Few industry sectors are subject to as much scrutiny from environmental and social groups as the mining industry. Mineral extraction and processing, virtually by definition, involve intrusion upon the landscape — whether to conduct open pit or underground mining, to build access roads and power lines, to remove exploration samples, or to treat and manage waste products. These actions represent encounters between humans and the surrounding environment — and the attendant need to manage and minimize the risk that accompanies these encounters.
In the Canadian context, mining can invlove accessing lands situated within the Boreal Forest. Accessing land and resources in northern Canada can frequently raise issues of aboriginal rights and relationships. Comparable issues, though on a greater scale, face the mining industry in its international operations, which often occur in countries with less developed infrastructure and with thinner environmental protection and community consultation capacities.
In response to these challenges, one notable mining NGO actively examines the industry’s mining practices in all Canadian regions and in some 40 countries, ranging from the Democratic Republic of Congo and Tanzania to Guyana and Ecuador. A host of other social-environmental groups provides a level of scrutiny and oversight, ranging from aggressive and confrontational to cooperative and constructive, covering everything from human and indigenous rights to community benefits and environmental performance.
It is also evident that the industry is improving its performance in the social and environmental sphere through commitments to programs such as TSM, the ICMM Guiding Principles and GRI Reporting. Access to financing is being increasingly tied to a range of evolving CSR standards.
In the face of this NGO scrutiny, and in light of the numerous social-environmental challenges that will always face the industry, it is sometimes also worth highlighting the positive attributes of the mining industry. In this regard, it is important to not lose sight of the fact that modern society is integrally dependent upon metals and minerals.
Today’s iPod generation could not make do without the gold, copper, lithium, aluminum, titanium, silver, cobalt and zinc that comprise the circuitry and components of modern communications and entertainment products. Our plasma televisions and personal computers are dependent upon a range of metals and rare earth elements. Our medical instruments are made of copper, silver, nickel, cobalt and brass, among other metals and minerals.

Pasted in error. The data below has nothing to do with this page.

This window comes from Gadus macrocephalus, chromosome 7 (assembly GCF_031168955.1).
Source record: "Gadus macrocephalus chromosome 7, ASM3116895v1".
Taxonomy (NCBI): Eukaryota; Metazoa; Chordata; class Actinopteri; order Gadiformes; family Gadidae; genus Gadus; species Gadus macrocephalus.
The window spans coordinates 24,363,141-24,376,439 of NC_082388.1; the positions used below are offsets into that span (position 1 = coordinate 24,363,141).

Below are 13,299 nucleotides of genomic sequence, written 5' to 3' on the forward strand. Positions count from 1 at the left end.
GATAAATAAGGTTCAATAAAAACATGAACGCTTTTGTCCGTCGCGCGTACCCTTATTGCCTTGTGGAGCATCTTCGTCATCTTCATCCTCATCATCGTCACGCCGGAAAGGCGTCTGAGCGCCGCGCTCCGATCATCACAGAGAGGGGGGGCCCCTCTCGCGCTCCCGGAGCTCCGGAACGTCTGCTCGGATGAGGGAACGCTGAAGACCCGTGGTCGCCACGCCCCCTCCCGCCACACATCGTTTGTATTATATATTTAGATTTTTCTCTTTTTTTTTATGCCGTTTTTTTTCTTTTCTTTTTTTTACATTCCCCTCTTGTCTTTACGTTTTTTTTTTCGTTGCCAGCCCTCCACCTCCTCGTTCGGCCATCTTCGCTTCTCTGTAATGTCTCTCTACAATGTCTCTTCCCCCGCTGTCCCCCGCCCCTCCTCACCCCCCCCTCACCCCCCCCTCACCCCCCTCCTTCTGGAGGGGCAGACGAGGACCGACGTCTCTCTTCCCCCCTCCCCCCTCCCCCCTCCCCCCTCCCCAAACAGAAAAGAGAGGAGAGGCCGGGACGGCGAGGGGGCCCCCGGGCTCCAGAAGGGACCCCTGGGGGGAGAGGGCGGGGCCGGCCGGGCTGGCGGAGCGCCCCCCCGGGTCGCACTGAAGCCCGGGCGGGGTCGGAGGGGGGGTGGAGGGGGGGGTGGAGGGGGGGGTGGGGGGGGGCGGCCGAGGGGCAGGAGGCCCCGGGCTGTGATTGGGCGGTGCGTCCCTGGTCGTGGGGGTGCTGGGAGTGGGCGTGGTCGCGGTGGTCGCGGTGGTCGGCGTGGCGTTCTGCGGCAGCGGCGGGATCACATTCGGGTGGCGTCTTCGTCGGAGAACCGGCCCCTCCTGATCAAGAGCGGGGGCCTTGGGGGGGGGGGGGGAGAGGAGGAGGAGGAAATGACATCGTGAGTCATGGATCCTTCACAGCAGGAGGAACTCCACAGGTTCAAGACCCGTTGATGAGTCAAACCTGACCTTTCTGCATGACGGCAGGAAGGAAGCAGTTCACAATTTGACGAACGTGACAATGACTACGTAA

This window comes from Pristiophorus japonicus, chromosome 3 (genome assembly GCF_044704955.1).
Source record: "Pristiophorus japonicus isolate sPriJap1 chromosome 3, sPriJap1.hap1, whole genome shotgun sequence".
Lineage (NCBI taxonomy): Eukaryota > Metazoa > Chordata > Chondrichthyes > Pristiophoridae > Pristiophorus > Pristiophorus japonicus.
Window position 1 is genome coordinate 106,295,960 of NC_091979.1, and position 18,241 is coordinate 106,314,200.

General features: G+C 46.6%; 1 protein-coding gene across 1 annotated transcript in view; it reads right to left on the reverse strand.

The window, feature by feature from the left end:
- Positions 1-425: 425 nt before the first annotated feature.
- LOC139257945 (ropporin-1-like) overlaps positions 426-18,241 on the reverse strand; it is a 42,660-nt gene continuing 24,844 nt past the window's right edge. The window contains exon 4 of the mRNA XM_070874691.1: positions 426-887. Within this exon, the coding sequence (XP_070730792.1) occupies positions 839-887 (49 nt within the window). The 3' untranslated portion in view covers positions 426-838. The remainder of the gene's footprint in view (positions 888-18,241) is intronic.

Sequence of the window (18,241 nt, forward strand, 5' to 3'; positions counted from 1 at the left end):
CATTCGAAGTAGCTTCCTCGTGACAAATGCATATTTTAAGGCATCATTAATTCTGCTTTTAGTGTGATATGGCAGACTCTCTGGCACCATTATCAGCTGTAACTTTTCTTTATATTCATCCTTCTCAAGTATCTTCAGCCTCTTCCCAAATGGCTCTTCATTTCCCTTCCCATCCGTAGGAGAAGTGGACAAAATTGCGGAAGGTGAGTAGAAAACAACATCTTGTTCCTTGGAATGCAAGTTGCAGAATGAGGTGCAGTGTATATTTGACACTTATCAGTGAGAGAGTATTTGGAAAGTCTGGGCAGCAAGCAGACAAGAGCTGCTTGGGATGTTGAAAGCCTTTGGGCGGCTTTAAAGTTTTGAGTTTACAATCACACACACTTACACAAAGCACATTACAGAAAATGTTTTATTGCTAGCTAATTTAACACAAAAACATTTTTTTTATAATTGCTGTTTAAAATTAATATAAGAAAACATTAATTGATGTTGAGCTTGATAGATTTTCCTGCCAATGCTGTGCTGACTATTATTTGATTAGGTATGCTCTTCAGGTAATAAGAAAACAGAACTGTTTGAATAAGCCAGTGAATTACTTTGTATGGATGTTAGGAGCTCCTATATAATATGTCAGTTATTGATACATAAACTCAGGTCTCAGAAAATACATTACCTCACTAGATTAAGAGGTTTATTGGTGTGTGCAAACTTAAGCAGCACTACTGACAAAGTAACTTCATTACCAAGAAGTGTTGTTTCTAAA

The cleaner society that we all desire is also not possible without metals and minerals. Hybrid vehicles, for example, draw upon nickel hydride batteries. Catalytic converters require cerium. Water purification systems rely on nickel and a host of rare earth elements. Cleaner energy sources, whether nuclear, solar, wind or hydrogen-based, draw upon a range of minerals and metals. And this list goes on, encompassing virtually all facets of our residential, municipal, communications and transportation infrastructure.
Beyond the everyday applicability of its products, the industry also makes a significant contribution to the Canadian and global economy. It employs some 370,000 workers in all Canadian regions and, beyond this, provides benefit to an estimated 2,400 companies that supply goods and services such as environmental and engineering expertise.
While mines and processing facilities can be located in remote or rural regions, there are also urban benefits. Much of the world’s mining finance expertise is centred in Toronto, while Vancouver is a world hub in mineral exploration, Edmonton in oil sands knowledge, Saskatoon in uranium and Montreal in aluminum and iron ore. The industry spent some $2.6 billion on mineral exploration in Canada in 2007 and, including the oil sands, invested $21 billion in capital spending. Exports of metals and minerals amounted to $83 billion in 2007 — fully 19 per cent of Canadian merchandise exports — with the related benefit accruing to our railroads, ports and shippers.
Significantly, the industry also paid an estimated $10 billion to Canadian governments in 2006, the most recent year for which data is available. It must be noted that these very substantial taxes and royalties, paid by oil sands companies and base metal smelters among other segments, and their tens of thousands of employees, are used to fund the education, health and social priorities of our federal and
The environmental and social groups that keep a vigilant eye on the industry, for the most part, play a constructive and useful role — and there will never be a shortage of challenges for the mining industry to confront in these areas. However, we should not lose sight of the broader context that surrounds these issues. Nor should we forget that to the extent that all segments of our society — from left to right on the political spectrum — draw benefit from the industry’s products, services and tax payments, we are similarly all implicated in finding responsible ways to mitigate the environmental and social issues that arise.
Paul Stothart is vice-president, economic affairs, at the Mining Association of Canada. He is responsible for advancing the industry’s interests regarding federal tax, trade, investment, transport and energy issues.